Dealy v. United States

Citation38 L.Ed. 545,14 S.Ct. 680,152 U.S. 539
Decision Date02 April 1894
Docket NumberNo. 1,035,1,035
PartiesDEALY v. UNITED STATES
CourtUnited States Supreme Court

On December 16, 1892, an indictment was returned by the grand jury in the district court of the United States for the district of North Dakota, charging this plaintiff in error, together with others, with the crime of conspiracy to defraud the United States, as denounced in section 5440, Rev. St., which reads:

'If two or more persons conspire either to commit any offence against the United States, or to defraud the United States in any manner or for any purpose, and one or more of such parties do any act to effect the object of the conspiracy, all the parties to such conspiracy shall be liable to a penalty of not less than one thousand dollars and not more than ten thousand dollars, and to imprisonment not more than two years.'

The indictment was in 17 counts. The first was as follows:

'That on the 1st day of April, in the year of our Lord one thousand eight hundred and ninety-one, in the county of Rolette, state of North Dakota, and within the jurisdiction of this court, one William W. Allen, one Michael Dealy, one Edward Laberge, one Peter Thibert, and one H. H. Fritz, and others to the grand jury unknown did commit the crime of conspiracy to defraud the United States, committed as follows:

'That at the time and place aforesaid the said William W. Allen, Michael Dealy, Edward Laberge, Peter Thibert, and H. H. Fritz, and others to the grand jury unknown did falsely, unlawfully, and wickedly conspire, combine, confederate, and agree together among themselves to defraud the United States of the title and possession of large tracts of land in said county of great value by means of false, feigned, illegal, and fictitious entries of said lands under the homestead laws of the United States, the said lands being then and there public lands of the United States, open to entry under said homestead laws at the local land office of the United States, at Devil's Lake City, in said state, and that, according to and in pursuance of said conspiracy, combination, confederacy, and agreement among themselves, had as aforesaid, the said Allen did persuade and induce one Charles Pattnaude to make filing under said homestead laws, and thereafter to make proof and final entry under said laws for the lands known and described as follows: The south half of the northeast quarter and lots one and two of section six, in township one hundred and sixty-three north, of range 70 west, of the fifth principal meridian, said lands lying and being in said county, on which said lands said Pattnaude, as said Allen then and there well knew, had never made settlement, improvement, or residence,—contrary to the form of the statute of the United States in such case made and provided, and against the peace and dignity of the United States.'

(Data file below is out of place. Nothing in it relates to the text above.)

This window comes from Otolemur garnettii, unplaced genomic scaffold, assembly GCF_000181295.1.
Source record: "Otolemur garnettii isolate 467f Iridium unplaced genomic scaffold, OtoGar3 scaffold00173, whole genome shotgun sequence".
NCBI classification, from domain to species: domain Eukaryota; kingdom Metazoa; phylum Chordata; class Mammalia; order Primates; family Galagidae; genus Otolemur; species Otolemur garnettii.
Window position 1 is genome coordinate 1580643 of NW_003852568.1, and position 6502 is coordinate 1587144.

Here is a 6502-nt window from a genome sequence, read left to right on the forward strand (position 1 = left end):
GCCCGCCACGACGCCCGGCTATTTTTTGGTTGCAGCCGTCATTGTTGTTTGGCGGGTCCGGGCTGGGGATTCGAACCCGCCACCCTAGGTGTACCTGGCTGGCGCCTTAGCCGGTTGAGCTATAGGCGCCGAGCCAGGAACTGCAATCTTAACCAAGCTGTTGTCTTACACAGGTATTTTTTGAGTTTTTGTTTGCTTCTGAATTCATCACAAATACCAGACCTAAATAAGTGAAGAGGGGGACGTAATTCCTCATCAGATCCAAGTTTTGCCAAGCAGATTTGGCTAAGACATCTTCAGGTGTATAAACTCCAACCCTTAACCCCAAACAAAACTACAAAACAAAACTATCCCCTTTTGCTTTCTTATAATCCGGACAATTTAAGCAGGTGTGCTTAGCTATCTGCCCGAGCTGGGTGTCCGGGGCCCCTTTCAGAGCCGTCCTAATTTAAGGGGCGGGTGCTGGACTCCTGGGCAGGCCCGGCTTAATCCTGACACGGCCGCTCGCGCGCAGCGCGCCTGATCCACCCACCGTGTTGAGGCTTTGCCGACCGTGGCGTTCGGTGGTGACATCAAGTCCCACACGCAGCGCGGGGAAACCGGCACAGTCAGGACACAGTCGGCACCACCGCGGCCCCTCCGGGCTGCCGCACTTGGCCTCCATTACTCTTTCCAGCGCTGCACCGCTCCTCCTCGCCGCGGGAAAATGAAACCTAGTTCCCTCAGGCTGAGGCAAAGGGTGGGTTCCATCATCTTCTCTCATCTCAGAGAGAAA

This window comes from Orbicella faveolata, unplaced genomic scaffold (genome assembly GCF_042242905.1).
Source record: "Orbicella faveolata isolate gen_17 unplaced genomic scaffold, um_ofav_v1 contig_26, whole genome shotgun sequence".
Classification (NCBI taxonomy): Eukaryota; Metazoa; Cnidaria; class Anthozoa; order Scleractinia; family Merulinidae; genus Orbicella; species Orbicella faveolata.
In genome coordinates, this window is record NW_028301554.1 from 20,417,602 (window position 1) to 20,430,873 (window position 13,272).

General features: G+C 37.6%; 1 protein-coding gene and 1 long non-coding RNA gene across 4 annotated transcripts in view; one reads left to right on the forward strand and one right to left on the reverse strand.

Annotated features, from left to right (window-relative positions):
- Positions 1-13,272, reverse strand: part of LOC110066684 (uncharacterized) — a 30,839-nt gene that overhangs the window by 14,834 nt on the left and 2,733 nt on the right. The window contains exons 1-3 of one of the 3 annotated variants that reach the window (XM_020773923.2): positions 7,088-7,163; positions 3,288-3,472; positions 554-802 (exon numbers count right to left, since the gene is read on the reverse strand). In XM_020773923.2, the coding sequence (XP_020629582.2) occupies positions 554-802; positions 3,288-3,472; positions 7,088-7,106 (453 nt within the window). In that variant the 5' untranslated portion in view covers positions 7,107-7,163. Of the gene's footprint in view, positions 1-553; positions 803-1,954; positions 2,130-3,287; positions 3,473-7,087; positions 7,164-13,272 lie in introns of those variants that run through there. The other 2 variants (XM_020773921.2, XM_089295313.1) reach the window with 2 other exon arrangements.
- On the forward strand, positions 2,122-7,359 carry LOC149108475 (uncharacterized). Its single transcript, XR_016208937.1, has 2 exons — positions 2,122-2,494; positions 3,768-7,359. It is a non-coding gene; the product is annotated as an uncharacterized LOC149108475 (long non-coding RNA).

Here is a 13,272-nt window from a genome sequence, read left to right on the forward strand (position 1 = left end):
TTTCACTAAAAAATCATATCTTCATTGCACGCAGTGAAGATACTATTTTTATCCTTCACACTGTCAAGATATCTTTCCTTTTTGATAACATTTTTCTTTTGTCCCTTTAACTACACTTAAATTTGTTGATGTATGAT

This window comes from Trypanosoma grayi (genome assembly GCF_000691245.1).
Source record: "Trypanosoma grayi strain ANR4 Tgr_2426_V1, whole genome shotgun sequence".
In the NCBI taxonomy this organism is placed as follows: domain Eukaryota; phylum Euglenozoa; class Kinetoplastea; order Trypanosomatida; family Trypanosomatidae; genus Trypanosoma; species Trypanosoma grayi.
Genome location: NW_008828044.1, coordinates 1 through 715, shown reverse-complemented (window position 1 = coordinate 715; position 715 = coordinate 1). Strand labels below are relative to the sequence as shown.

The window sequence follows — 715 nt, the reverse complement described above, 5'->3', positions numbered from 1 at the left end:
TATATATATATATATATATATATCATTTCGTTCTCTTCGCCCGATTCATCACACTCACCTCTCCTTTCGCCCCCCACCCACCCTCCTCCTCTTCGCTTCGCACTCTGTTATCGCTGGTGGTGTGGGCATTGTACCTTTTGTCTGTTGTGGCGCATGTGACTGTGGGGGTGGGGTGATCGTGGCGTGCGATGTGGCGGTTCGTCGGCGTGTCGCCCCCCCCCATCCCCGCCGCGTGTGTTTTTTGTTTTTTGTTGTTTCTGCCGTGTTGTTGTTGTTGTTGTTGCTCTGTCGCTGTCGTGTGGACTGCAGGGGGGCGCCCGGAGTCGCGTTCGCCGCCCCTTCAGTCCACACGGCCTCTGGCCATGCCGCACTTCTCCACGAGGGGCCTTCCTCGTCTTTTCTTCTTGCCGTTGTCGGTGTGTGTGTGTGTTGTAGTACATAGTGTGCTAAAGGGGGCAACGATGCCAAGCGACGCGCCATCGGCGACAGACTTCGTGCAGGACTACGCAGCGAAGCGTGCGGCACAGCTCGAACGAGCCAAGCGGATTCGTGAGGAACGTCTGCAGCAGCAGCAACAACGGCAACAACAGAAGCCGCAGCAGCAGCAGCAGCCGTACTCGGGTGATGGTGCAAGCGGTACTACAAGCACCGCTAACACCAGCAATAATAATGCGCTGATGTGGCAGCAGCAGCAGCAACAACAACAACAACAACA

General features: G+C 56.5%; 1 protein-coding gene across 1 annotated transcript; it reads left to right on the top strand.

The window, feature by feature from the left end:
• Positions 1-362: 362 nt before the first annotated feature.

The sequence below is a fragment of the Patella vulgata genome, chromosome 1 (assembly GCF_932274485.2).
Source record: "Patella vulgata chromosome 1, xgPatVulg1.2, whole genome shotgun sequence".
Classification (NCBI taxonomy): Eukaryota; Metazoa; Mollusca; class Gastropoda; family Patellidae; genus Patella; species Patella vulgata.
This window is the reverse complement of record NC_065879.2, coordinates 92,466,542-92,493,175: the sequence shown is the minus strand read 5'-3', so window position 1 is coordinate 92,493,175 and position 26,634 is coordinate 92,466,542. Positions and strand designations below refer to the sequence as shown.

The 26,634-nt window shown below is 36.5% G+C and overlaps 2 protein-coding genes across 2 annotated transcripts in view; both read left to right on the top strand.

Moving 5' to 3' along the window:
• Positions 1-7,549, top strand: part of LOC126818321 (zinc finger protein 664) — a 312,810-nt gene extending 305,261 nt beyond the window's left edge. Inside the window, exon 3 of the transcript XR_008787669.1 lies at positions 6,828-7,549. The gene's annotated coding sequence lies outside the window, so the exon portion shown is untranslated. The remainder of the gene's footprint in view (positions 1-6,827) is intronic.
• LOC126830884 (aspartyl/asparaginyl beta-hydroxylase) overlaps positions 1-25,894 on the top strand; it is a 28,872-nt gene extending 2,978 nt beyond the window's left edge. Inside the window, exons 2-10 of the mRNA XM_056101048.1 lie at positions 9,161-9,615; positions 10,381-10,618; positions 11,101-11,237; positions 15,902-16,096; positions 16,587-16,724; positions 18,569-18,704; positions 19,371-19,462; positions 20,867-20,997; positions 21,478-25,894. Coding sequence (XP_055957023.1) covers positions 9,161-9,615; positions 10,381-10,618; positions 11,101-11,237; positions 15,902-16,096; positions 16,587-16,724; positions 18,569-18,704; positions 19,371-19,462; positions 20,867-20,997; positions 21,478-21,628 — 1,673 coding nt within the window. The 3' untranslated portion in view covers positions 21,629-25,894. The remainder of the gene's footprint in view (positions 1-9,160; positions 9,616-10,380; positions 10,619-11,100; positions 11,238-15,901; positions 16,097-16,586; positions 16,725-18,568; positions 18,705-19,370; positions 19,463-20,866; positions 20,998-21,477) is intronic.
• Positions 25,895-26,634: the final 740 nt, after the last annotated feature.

In the further counts the conspiracy was charged in substantially the same language, but with it in each a separate overt act, that in the third being stated as follows: